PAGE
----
Submitted to: Handbook of Transgenic Plants
Publication Type: Book / chapter
Publication Acceptance Date: 8/2/2007
Publication Date: 11/10/2008
Citation: Petri, C., Scorza, R. 2008. Peach. In: Kole, C., Hall, T.C., editors. Handbook of Transgenic Plants. Oxford, UK: Blackwell Publishing. p. 79-92. Interpretive Summary:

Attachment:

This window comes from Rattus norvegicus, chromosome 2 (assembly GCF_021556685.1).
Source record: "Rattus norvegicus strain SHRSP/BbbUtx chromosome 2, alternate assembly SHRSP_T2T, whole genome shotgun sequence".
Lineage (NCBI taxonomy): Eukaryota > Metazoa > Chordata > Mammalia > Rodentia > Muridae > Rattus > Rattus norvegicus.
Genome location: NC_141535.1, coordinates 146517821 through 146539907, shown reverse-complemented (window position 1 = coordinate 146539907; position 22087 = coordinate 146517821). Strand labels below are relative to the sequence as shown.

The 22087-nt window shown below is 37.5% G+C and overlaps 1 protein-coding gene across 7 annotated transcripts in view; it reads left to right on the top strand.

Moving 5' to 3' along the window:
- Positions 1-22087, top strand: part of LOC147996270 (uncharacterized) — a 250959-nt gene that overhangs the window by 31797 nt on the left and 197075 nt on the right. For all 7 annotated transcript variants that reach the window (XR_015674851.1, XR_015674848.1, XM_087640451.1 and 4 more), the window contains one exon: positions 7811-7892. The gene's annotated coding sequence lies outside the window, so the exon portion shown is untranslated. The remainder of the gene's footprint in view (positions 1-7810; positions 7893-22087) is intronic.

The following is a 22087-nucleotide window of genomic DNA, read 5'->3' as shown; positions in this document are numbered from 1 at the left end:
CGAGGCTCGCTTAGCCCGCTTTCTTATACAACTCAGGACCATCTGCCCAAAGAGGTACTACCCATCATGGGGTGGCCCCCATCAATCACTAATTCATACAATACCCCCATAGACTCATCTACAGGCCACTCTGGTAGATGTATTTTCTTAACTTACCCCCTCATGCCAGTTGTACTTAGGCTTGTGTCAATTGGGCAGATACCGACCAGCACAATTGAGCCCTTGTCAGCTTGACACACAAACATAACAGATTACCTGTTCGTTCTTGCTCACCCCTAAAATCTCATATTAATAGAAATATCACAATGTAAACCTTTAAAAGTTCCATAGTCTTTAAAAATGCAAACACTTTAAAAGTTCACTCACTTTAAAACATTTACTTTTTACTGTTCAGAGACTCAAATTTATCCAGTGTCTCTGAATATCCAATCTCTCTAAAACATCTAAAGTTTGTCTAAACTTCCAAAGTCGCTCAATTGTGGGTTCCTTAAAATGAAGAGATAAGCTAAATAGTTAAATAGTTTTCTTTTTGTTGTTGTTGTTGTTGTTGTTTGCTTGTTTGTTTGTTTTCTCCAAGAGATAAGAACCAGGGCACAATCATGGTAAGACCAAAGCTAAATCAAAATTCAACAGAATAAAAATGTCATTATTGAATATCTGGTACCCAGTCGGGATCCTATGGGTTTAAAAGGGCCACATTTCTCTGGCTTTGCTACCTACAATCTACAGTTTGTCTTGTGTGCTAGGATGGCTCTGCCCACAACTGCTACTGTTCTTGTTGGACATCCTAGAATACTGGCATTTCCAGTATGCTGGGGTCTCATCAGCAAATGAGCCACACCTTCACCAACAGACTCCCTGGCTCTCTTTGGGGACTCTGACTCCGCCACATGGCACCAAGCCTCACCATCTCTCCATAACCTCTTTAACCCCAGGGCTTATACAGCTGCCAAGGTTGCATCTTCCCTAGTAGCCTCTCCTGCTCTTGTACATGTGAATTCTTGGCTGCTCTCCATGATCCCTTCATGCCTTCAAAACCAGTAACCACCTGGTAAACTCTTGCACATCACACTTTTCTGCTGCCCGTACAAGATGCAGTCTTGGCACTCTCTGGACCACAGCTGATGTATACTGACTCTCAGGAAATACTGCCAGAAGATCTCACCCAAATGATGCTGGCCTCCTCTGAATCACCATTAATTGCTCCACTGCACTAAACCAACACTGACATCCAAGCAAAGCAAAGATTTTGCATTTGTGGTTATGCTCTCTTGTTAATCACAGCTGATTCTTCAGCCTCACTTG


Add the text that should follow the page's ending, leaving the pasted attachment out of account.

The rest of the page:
Technical Abstract: The peach (Prunus persica) is the most commercially valuable species in the genus. Peaches are subject to a number of biotic and abiotic stress factors including diseases, insect pests, and cold temperatures. There are relatively few good sources of resistance genes in the presently available germplasm, therefore, genetic engineering presents a viable and potentially important adjunct to traditional breeding approaches for peach improvement. Genetic transformation (genetic engineering) generally requires the ability to regenerate peach plants from peach tissues and the ability to insert genes into the regenerating tissue to produce transgenic or genetically engineered plants. While peach regeneration has been reported, rates are relatively low. Transformation is not routine and has been only reported twice with only a few genetically engineered plants produced in total. While genetic information is becoming available through genomics research and this work will provide genetic resources for genetic engineering, the technology for genetic engineering of peach requires additional research and development.